Yes, we only raise our heifer (female) calves. No, our bull (male) calves do not get sent directly to slaughter. No, our bull calves are not raised as veal.

To read more about the care of our calves on our family dairy farm, click here. To learn more about bull calves born on our farm, click here. To hear from a veal farmer about the care of veal calves, click here.

My farmer and his girls. They are incredibly docile because of the love and attention we give them.

Myth: Dairy cows are sent to the slaughter but not after they are all “used up” and collapse in exhaustion.

“Every farm has their own guidelines for what determines if a cow stays or if she goes. On our farm, a cow  has to at least produce enough milk to pay for the feed she eats each day. It’s really not an issue for most and they don’t have to be high producing cows. Our main goal is longevity for our cows, not maximum milk production. Sometimes, a cow just doesn’t do so well in that area. Sometimes she will have one lactation where she doesn’t do well but the next lactation she does great. Most years we can give them a “second chance” which means we just wait it out and see what she does on her next lactation.  In the meantime another cow is producing enough milk to make up where she is lacking.” Read more here about “sale barn” days on the farm.

It’s true that 20% of the beef in the U.S. comes from dairy cows. It is true that once they are done milking on a dairy farm that they enter the beef supply. What is not true is that all the cows are old, worn out and “collapse”. First off, I want to make it very clear that you cannot slaughter a cow that cannot stand on her own. It is illegal. I have a blog post completely devoted to the average age of dairy cows, why they leave the farm and I hope you take a moment to read it to get a better understanding of the decisions we have to make on the farm.

Dairy Cows in Barn
Dairy cows hanging out in the barn.

Myth: When you drink milk you are drinking pus.

When I think of pus, I think of an infection where liquid comes out of an infected area on your body. That is pus and pus of course has white blood cells in it. Activists have somehow taken the fact that milk has white blood cells in it and twisted the facts to make people believe that cow’s milk has pus. This is simply not true. Our goal is to have healthy cows because healthy cows produce high quality milk.

“Neither organic nor conventional milk contains pus, but they both contain white blood cells, and they both need to pass the same regulations to be marked safe for consumption and reach the store. Your blood, my blood, a cow’s blood contains white blood cells – you know that, right? White blood cells are the ones who come to our rescue when an infection appears. So just like they hang out in our blood they hang out in milk too. Human breast milk contains white blood cells. Same for cow’s milk as well.” via Fitness Reloaded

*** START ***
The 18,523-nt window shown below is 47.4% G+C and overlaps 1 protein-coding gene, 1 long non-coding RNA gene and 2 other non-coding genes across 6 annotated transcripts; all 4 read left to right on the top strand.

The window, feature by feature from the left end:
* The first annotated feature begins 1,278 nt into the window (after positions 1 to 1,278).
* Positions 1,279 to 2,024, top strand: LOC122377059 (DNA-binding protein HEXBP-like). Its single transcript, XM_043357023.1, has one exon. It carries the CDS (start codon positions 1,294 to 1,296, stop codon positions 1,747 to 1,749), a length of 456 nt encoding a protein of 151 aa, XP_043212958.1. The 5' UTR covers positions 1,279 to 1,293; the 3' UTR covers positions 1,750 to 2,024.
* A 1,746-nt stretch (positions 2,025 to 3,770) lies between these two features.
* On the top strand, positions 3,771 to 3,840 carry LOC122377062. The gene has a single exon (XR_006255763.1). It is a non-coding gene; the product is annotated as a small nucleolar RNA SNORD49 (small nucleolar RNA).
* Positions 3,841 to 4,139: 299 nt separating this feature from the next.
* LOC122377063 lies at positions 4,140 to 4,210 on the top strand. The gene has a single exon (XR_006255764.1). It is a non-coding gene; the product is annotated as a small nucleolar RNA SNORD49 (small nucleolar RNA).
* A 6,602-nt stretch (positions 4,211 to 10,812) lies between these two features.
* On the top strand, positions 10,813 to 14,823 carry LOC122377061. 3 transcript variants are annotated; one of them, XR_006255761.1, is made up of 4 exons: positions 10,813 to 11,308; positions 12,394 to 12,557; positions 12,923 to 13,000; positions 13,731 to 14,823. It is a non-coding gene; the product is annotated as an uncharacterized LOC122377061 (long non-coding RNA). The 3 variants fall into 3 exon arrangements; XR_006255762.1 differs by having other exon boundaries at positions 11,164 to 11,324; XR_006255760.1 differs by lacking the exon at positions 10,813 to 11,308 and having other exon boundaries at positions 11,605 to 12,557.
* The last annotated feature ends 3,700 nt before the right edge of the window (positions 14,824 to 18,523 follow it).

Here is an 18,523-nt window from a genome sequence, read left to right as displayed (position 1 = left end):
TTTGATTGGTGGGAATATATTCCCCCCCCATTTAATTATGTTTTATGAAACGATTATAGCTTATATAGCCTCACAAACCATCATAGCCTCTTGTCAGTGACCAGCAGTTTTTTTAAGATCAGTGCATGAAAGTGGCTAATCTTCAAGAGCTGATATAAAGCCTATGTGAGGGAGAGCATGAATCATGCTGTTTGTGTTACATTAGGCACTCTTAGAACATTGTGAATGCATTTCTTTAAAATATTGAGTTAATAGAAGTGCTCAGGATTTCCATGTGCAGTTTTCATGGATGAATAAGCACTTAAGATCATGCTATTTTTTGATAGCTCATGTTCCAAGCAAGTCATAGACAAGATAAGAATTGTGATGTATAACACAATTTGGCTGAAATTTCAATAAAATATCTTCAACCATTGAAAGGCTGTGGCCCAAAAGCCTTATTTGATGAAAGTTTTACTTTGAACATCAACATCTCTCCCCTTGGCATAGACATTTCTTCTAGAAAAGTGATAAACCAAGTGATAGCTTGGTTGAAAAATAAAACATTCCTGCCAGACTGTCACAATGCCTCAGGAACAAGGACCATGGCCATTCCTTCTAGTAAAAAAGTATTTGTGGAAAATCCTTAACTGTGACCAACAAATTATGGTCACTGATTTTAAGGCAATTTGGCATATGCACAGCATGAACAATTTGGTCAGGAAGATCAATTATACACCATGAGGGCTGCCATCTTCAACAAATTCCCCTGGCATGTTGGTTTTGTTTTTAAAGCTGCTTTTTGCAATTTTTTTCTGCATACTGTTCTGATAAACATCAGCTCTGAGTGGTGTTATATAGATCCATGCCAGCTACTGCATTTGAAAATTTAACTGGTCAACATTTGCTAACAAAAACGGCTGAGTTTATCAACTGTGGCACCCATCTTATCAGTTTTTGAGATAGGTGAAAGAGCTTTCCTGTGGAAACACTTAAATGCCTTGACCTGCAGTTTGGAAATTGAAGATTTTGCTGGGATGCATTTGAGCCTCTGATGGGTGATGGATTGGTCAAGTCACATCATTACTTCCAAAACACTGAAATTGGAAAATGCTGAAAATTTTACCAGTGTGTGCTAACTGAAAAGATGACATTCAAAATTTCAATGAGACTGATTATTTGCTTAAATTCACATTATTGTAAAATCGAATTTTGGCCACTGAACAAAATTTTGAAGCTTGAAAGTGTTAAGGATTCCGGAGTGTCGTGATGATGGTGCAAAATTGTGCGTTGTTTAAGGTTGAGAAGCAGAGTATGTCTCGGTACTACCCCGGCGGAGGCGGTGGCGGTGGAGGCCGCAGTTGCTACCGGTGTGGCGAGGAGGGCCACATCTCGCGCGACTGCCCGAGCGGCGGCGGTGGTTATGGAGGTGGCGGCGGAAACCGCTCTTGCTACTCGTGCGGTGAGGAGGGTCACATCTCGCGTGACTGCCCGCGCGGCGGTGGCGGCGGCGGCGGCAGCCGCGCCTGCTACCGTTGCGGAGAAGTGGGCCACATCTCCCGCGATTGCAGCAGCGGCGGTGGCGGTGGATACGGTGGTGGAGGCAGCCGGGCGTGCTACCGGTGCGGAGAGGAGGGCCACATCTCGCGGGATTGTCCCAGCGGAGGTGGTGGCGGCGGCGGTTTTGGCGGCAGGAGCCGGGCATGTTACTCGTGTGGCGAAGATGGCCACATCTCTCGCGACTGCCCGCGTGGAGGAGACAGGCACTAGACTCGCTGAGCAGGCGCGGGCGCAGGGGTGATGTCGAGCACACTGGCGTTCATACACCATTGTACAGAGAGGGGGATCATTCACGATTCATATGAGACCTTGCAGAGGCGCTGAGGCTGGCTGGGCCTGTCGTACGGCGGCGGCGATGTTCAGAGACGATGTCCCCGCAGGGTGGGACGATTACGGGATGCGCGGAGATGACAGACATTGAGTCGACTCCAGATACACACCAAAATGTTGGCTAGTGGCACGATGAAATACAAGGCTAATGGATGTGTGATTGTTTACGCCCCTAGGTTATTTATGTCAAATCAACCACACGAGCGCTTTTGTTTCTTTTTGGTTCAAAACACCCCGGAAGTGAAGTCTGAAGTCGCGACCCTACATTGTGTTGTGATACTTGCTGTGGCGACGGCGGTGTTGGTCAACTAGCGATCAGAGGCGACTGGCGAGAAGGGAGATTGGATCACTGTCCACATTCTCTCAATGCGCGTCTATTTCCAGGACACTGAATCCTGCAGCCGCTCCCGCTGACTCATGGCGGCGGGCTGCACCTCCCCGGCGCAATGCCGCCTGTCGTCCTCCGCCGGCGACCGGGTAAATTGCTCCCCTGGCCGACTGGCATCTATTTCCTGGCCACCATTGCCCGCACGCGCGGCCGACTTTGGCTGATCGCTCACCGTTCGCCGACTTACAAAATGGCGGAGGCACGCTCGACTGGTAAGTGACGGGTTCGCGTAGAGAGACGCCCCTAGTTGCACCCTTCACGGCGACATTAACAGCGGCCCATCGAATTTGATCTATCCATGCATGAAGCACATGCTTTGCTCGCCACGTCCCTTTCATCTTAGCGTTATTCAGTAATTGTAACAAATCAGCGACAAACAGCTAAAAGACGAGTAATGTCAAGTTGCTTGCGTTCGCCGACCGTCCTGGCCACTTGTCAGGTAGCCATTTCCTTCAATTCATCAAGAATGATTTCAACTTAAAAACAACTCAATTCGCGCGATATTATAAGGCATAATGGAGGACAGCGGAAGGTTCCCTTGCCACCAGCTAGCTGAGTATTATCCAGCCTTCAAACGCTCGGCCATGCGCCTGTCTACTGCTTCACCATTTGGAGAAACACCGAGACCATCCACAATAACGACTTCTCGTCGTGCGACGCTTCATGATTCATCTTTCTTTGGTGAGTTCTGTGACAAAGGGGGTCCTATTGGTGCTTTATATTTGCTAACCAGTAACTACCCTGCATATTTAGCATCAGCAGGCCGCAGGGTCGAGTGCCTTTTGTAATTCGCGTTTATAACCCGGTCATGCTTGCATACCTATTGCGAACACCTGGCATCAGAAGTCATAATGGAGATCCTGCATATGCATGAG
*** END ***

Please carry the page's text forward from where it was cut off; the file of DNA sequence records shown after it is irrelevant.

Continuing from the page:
Read more here, here and here if you want to hear from other farmers on this subject. The first two links are from U.S. dairy farmers and the third is from a Canadian dairy farmer.

At the end of the day, you have to decide if you consume dairy products. I just hope that if you are concerned about the welfare of the animals that you would take time to talk to farmers like myself and get the facts about how the cows are cared for and why. Animal welfare is something we take incredibly seriously on our farm. Make sure to follow along with our farm on Instagram and Facebook to get a glimpse into the life our cows live.

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Krista Stauffer

Owner at Stauffer Dairy
Krista is a wife, mother of three & first generation dairy farmer. Together with her husband, they milk 200 cows. Krista loves to write, take photos, travel and meet new people. She loves raising her kids on their family dairy farm and is incredibly passionate about their way of life.

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Krista Stauffer

Krista is a wife, mother of three & first generation dairy farmer. Together with her husband, they milk 200 cows. Krista loves to write, take photos, travel and meet new people. She loves raising her kids on their family dairy farm and is incredibly passionate about their way of life.

6 thoughts on “Animal Welfare on Our Family Dairy Farm”

    1. Good job. It’s sad the hard working good people have to explain things and basically draw a picture so people can get it. You guys keep being real